I really don't know why I've always had this huge aversion to the show. But I was determined to read your review, and the book actually sounds really nice :shrug: Maybe I should give it a go after all. I'm pretty sure there are copies at the library.

I like David Jason and Pam Ferris as actors – and it definitely looked like ‘my kind of thing’… and perfect Sunday night viewing. :)

 

I’m not sure whether I enjoyed the book so much because of the TV show. It’s not side-splittingly funny but it just appeals to me – and the characters are wonderful.

 

Aww, you actually counted =D That's sweet!

Oh dear – I suppose I should confess that I read it on my Nook so I availed myself of the search feature. I’d like to pretend it’s because I’m sweet, but I can’t lie! :giggle:

 

Loved the review, very funny! :lol: I didn't actually know at first if you were just copying stuff from the book, until I read further and realized that no, it was your review. Epic :lol: A brilliant idea, brilliant execution!

Aww, thanks! :blush:

 

Re: the things you talked about in the spoilers:

 

I was also the same about Wallaker when the kids were up the tree. I thought there was something going on, or there was something there that was going to be going on, if you know what I mean :D And I thought 'oh yes, please, thank you!' :wub:

 

And re: Daniel: When I was reading the book, I didn't really want to question the Daniel part, I was just so happy to be reading a new Bridget book that I took it as it was. Having read the book and loved loved loved it, I've read other people's reviews, though, and some others have said the same thing about it not being very plausible to have Daniel and Mark made up and everything be okay between everyone. But I do like it that he was in the book. I mean I wasn't thrilled when he showed up, but he seemed okay :)

 

And what you said: "I thought Bridget’s grief over Mark’s death and her struggling to cope as a widow with young children was well-written and seemed plausible – God forbid I ever find out for myself what it’s like. I liked her relationship with her children – she wasn’t a perfect mother (who is?!) but she obviously loved them."

 

I totally agree. It was so well written and it was plausible, like you said, and I also think that it was comforting in a way. That even though people might be a bit ditzy, they can be great moms and everything can work out in the end.

 

Very weird about the Helen Fielding vs Reneé Zellweger thing. I think Zellweger is perfect for the role. She does truly become Bridget Jones, to me. It's her face that I see when reading the books.

 

I enjoyed it far more than I thought I would. I think maybe Bridget has reached the end of the line, but a big part of me would like Fielding to write another! It is a shame about Zellweger. She was perfect for Bridget. Have you seen Miss Potter? If not then I really recommend it.  She’s great in that too, although it’s odd because she does sound a bit like Bridget!

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I really hope you like this book! In case you don't remember, it was an RC book maybe a year or two ago... I think in 2012, in the summer. I think in general people found it at least okay. I very much enjoyed it =) And no, I'm not just saying that because I was the host :giggle:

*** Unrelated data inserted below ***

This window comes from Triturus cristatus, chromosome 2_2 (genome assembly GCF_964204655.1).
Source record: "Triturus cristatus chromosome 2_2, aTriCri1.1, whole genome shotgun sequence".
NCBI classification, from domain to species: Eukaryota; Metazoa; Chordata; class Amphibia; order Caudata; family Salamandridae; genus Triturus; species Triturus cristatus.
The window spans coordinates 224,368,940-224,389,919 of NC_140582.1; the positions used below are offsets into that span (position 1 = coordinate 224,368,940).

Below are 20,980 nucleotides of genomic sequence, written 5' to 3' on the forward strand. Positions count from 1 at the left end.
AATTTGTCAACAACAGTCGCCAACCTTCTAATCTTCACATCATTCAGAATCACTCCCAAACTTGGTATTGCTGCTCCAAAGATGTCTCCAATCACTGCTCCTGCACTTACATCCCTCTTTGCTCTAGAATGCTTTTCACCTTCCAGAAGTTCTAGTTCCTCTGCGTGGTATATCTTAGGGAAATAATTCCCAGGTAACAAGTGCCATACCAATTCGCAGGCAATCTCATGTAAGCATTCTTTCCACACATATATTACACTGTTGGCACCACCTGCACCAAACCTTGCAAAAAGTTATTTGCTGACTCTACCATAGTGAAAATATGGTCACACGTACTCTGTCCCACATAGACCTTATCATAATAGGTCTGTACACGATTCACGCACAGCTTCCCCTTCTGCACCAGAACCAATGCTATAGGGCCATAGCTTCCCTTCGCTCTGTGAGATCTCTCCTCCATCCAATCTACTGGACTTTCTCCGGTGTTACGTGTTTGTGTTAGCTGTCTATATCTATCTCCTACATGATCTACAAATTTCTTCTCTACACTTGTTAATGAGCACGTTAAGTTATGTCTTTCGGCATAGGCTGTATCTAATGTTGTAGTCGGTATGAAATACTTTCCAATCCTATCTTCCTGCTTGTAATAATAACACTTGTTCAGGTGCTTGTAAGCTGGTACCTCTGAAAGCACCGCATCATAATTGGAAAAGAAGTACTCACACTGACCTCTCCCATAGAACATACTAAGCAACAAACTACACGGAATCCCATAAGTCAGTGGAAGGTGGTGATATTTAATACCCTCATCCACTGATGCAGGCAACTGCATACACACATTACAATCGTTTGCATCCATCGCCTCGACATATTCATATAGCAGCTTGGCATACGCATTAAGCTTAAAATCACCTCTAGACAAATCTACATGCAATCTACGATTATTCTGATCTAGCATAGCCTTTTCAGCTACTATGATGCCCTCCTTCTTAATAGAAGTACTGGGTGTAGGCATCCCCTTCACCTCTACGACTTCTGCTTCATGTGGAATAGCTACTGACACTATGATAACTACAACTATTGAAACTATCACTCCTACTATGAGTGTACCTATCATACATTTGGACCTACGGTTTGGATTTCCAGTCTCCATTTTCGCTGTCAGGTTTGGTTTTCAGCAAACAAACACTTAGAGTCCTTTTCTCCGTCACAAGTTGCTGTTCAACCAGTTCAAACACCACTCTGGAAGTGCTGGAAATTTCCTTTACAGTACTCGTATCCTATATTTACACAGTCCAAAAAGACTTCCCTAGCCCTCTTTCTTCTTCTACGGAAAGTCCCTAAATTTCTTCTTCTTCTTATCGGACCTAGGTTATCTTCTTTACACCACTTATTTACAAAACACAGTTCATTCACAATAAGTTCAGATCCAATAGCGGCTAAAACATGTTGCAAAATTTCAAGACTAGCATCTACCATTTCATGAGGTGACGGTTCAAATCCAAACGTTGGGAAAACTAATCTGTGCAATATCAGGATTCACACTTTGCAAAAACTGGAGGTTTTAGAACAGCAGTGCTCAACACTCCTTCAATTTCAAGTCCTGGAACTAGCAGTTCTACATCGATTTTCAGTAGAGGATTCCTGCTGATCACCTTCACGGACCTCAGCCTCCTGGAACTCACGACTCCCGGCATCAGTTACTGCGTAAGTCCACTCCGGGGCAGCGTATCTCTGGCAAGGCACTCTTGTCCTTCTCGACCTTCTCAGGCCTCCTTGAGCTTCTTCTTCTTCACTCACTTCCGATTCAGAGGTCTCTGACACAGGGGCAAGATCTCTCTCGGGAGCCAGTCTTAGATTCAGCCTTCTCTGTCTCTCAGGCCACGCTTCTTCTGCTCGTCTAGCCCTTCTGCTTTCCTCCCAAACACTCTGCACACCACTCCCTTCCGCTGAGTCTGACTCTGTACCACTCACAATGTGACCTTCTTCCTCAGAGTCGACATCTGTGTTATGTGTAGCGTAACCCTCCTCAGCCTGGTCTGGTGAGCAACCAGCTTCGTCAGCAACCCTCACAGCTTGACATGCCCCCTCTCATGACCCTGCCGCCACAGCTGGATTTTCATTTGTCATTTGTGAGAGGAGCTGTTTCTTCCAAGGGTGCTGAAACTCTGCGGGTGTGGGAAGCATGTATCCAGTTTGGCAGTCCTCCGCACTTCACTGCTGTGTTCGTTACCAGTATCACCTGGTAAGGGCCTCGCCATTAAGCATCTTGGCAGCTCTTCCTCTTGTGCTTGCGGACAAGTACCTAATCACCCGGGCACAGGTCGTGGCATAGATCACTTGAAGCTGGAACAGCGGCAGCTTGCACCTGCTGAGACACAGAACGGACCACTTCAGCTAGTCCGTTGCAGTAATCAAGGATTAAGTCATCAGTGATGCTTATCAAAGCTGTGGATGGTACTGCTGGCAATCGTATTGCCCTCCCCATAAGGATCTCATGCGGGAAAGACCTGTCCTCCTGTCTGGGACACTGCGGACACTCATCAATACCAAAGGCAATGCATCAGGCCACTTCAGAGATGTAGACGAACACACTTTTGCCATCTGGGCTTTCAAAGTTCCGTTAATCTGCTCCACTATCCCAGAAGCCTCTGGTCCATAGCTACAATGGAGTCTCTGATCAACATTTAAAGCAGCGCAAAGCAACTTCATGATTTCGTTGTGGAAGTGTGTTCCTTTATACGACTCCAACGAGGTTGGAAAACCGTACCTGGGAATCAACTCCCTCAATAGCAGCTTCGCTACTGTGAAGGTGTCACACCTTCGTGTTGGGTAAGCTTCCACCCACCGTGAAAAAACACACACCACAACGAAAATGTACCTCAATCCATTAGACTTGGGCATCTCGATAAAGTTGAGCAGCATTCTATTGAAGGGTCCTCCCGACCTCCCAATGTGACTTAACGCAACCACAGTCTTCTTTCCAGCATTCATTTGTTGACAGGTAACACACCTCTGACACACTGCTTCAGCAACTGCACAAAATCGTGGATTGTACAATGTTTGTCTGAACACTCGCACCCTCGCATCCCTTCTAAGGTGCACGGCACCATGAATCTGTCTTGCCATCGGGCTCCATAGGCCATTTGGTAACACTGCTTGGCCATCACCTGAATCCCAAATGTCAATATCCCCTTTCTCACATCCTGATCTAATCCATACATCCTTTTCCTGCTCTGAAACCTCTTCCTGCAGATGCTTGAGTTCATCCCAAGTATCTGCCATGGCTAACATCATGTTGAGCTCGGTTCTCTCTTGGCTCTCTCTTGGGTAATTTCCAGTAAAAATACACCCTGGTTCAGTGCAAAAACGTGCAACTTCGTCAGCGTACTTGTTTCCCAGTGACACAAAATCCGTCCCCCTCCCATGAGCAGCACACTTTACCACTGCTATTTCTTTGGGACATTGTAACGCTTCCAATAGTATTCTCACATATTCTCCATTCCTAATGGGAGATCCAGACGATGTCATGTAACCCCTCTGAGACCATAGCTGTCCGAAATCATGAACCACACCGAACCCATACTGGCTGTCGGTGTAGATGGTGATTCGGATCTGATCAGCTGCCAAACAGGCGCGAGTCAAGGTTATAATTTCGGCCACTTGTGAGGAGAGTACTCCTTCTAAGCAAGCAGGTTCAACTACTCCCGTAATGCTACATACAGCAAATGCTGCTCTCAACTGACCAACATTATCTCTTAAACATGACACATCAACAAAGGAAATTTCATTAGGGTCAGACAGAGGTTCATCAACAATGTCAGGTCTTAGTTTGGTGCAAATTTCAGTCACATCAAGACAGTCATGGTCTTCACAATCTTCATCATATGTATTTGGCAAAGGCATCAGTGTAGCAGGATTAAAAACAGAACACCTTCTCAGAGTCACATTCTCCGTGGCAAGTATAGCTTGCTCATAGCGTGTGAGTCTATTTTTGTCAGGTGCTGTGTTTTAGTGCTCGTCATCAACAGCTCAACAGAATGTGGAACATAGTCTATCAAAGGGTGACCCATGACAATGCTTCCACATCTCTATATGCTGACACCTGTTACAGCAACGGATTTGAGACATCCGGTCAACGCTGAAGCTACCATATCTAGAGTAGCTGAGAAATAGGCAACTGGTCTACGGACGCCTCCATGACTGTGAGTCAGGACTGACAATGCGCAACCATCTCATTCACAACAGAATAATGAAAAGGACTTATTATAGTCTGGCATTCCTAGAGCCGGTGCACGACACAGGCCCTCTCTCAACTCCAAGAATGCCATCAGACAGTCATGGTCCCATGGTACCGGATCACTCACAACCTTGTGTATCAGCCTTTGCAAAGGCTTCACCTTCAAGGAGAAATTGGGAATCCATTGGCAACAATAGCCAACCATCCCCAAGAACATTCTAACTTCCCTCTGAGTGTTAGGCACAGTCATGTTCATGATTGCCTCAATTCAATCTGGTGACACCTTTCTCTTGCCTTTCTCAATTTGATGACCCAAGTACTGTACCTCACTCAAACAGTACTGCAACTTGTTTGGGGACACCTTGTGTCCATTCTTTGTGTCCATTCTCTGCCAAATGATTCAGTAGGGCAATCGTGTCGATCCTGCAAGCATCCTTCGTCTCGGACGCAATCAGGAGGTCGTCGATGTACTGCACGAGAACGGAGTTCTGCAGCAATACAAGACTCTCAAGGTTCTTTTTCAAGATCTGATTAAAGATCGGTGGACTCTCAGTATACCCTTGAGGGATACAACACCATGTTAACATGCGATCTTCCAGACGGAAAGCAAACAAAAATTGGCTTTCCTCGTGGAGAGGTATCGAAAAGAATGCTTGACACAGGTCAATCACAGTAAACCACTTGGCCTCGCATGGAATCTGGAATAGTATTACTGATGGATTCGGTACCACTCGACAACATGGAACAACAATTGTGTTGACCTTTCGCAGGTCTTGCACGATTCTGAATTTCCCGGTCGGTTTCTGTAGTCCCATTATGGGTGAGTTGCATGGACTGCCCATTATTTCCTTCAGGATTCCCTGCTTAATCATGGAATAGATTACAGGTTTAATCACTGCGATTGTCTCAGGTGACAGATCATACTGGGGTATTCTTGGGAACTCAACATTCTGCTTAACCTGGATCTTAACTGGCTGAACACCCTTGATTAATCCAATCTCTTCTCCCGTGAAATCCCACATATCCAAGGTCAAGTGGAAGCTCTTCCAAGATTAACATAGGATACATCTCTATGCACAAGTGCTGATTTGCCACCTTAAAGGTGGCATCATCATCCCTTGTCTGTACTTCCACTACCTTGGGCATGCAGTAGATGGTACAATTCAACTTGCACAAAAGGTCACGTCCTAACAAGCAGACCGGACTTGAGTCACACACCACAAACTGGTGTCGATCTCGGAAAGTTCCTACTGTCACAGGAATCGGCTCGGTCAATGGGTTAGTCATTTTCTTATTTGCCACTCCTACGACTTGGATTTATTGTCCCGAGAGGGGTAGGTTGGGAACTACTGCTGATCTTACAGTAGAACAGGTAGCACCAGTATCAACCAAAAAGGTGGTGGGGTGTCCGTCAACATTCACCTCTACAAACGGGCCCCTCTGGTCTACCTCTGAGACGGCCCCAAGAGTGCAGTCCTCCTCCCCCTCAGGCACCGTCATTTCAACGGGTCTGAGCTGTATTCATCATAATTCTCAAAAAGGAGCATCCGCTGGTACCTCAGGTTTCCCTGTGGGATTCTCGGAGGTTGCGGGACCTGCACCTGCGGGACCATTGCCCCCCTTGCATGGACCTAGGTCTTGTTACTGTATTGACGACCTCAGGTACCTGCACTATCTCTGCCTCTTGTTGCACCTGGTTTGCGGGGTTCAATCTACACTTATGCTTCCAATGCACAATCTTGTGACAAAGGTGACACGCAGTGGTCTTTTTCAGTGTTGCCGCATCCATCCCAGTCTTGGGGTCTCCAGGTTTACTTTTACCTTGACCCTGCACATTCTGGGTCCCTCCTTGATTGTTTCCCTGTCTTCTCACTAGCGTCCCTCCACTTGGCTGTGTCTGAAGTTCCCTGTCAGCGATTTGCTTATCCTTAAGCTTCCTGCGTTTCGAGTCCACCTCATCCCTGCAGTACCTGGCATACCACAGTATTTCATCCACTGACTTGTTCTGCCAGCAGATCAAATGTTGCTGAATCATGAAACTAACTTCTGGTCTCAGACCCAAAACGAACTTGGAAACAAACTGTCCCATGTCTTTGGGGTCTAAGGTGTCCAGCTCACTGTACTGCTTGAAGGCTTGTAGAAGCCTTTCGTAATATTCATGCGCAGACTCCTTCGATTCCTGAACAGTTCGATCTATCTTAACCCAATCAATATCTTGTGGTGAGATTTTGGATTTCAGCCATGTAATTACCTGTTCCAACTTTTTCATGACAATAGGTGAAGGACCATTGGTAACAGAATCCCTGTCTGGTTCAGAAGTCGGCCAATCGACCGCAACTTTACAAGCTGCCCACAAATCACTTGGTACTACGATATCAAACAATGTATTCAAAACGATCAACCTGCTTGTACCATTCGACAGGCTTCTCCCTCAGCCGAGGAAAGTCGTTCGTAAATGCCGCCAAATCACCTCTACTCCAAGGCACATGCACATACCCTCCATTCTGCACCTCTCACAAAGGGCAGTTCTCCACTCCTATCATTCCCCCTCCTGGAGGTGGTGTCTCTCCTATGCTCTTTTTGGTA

Thanks. :) I might start it next… although I’m going to Rutland at the weekend, so I might start Set in Stone by Robert Goddard – it’s the Rutland choice for the English Counties Challenge, so it seems appropriate!

 

Aww, who is this cutie?

Buster belonged to Roy Hattersley – a former Labour politician and former deputy leader. He attacked a goose in a Royal Park and Roy Hattersley was charged with, and found guilty of, breaking one of the park’s regulations! The press took an interest and the story was widely reported. Buster the dog dictated his stories to Hattersley! You can read about it here.   :)

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Thanks. :) I might start it next… although I’m going to Rutland at the weekend, so I might start Set in Stone by Robert Goddard – it’s the Rutland choice for the English Counties Challenge, so it seems appropriate

I've just finished that! I enjoyed it, but it's a bit weird. For the first 100 or so pages I wasn't sure where we were going or what genre of book it wanted to be! Stick with it though :)

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Great reviews :). It's pretty good you've had so many great reads so far this year. Congrats on the new book, I hope you enjoy it.

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I've just finished that! I enjoyed it, but it's a bit weird. For the first 100 or so pages I wasn't sure where we were going or what genre of book it wanted to be! Stick with it though :)

Thanks, I will.  :) 

 

Great reviews :). It's pretty good you've had so many great reads so far this year. Congrats on the new book, I hope you enjoy it.

Thanks, Gaia.  :)

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I'm having to butcher some emoticons again!
 

Thanks. I’m trying to be good, honest!  It’s not easy though!


:lol: I did a little checking... And so far you've read more off your TBR than bought towards your TBR pile. So well done! (And quite wonderfully, you've read 10 of the 15 books you've acquired this year! I think that's pretty amazing, and well done.)
 


I don’t really put much thought into what to read next (apart from Book Club books which have to be read by a certain time) so I think it must be luck!  3.85 is a good average!